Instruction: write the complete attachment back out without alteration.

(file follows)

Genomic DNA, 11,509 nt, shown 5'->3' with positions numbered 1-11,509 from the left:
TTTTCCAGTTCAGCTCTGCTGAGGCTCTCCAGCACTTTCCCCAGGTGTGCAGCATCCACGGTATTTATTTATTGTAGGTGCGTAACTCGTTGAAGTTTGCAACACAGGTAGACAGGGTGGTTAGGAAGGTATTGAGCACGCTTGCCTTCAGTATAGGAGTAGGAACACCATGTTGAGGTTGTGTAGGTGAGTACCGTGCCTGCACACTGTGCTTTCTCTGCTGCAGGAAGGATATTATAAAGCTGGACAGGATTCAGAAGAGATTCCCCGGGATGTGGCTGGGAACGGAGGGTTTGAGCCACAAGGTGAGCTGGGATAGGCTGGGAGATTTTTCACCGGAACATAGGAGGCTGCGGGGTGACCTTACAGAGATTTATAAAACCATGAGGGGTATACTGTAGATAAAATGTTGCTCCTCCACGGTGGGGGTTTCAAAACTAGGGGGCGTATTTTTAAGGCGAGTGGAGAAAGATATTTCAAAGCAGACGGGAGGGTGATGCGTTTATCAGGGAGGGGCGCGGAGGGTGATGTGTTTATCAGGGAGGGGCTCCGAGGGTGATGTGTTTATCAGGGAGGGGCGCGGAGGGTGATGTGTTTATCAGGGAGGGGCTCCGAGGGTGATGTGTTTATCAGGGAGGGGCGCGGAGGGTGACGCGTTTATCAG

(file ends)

Genomic DNA, 11,509 nt, shown 5'->3' with positions numbered 1-11,509 from the left:
TTTTCCAGTTCAGCTCTGCTGAGGCTCTCCAGCACTTTCCCCAGGTGTGCAGCATCCACGGTATTTATTTATTGTAGGTGCGTAACTCGTTGAAGTTTGCAACACAGGTAGACAGGGTGGTTAGGAAGGTATTGAGCACGCTTGCCTTCAGTATAGGAGTAGGAACACCATGTTGAGGTTGTGTAGGTGAGTACCGTGCCTGCACACTGTGCTTTCTCTGCTGCAGGAAGGATATTATAAAGCTGGACAGGATTCAGAAGAGATTCCCCGGGATGTGGCTGGGAACGGAGGGTTTGAGCCACAAGGTGAGCTGGGATAGGCTGGGAGATTTTTCACCGGAACATAGGAGGCTGCGGGGTGACCTTACAGAGATTTATAAAACCATGAGGGGTATACTGTAGATAAAATGTTGCTCCTCCACGGTGGGGGTTTCAAAACTAGGGGGCGTATTTTTAAGGCGAGTGGAGAAAGATATTTCAAAGCAGACGGGAGGGTGATGCGTTTATCAGGGAGGGGCGCGGAGGGTGATGTGTTTATCAGGGAGGGGCTCCGAGGGTGATGTGTTTATCAGGGAGGGGCGCGGAGGGTGATGTGTTTATCAGGGAGGGGCTCCGAGGGTGATGTGTTTATCAGGGAGGGGCGCGGAGGGTGACGCGTTTATCAG